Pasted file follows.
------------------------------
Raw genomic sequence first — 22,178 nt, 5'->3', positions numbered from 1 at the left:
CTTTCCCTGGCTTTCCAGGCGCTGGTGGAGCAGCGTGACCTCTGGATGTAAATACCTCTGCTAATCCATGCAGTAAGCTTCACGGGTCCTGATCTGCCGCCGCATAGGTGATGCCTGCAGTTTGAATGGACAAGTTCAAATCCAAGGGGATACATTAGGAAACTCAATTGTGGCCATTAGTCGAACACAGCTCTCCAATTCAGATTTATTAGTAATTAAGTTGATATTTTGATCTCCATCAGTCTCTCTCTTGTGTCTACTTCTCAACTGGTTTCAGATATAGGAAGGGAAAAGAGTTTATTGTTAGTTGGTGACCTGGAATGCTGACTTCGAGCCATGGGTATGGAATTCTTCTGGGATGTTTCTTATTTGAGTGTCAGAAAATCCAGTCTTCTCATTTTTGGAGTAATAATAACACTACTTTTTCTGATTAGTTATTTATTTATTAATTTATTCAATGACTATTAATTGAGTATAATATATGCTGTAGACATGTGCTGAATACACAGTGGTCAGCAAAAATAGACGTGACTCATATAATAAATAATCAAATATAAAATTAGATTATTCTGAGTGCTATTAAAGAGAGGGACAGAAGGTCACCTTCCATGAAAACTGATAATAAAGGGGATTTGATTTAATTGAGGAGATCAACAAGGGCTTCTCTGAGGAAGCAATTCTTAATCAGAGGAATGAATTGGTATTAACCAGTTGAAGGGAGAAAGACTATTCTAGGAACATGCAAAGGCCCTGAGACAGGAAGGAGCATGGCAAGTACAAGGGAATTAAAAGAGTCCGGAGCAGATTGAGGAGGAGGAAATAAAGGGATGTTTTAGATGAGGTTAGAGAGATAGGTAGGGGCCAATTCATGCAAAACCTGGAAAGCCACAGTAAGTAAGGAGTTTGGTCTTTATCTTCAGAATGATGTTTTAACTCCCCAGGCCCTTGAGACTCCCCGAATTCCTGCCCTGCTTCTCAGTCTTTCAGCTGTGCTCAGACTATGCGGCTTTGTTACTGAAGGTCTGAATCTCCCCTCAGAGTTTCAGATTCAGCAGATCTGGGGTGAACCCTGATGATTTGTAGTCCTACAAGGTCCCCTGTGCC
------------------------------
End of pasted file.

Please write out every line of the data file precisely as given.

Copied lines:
Raw genomic sequence first — 22,178 nt, 5'->3', positions numbered from 1 at the left:
CTTTCCCTGGCTTTCCAGGCGCTGGTGGAGCAGCGTGACCTCTGGATGTAAATACCTCTGCTAATCCATGCAGTAAGCTTCACGGGTCCTGATCTGCCGCCGCATAGGTGATGCCTGCAGTTTGAATGGACAAGTTCAAATCCAAGGGGATACATTAGGAAACTCAATTGTGGCCATTAGTCGAACACAGCTCTCCAATTCAGATTTATTAGTAATTAAGTTGATATTTTGATCTCCATCAGTCTCTCTCTTGTGTCTACTTCTCAACTGGTTTCAGATATAGGAAGGGAAAAGAGTTTATTGTTAGTTGGTGACCTGGAATGCTGACTTCGAGCCATGGGTATGGAATTCTTCTGGGATGTTTCTTATTTGAGTGTCAGAAAATCCAGTCTTCTCATTTTTGGAGTAATAATAACACTACTTTTTCTGATTAGTTATTTATTTATTAATTTATTCAATGACTATTAATTGAGTATAATATATGCTGTAGACATGTGCTGAATACACAGTGGTCAGCAAAAATAGACGTGACTCATATAATAAATAATCAAATATAAAATTAGATTATTCTGAGTGCTATTAAAGAGAGGGACAGAAGGTCACCTTCCATGAAAACTGATAATAAAGGGGATTTGATTTAATTGAGGAGATCAACAAGGGCTTCTCTGAGGAAGCAATTCTTAATCAGAGGAATGAATTGGTATTAACCAGTTGAAGGGAGAAAGACTATTCTAGGAACATGCAAAGGCCCTGAGACAGGAAGGAGCATGGCAAGTACAAGGGAATTAAAAGAGTCCGGAGCAGATTGAGGAGGAGGAAATAAAGGGATGTTTTAGATGAGGTTAGAGAGATAGGTAGGGGCCAATTCATGCAAAACCTGGAAAGCCACAGTAAGTAAGGAGTTTGGTCTTTATCTTCAGAATGATGTTTTAACTCCCCAGGCCCTTGAGACTCCCCGAATTCCTGCCCTGCTTCTCAGTCTTTCAGCTGTGCTCAGACTATGCGGCTTTGTTACTGAAGGTCTGAATCTCCCCTCAGAGTTTCAGATTCAGCAGATCTGGGGTGAACCCTGATGATTTGTAGTCCTACAAGGTCCCCTGTGCC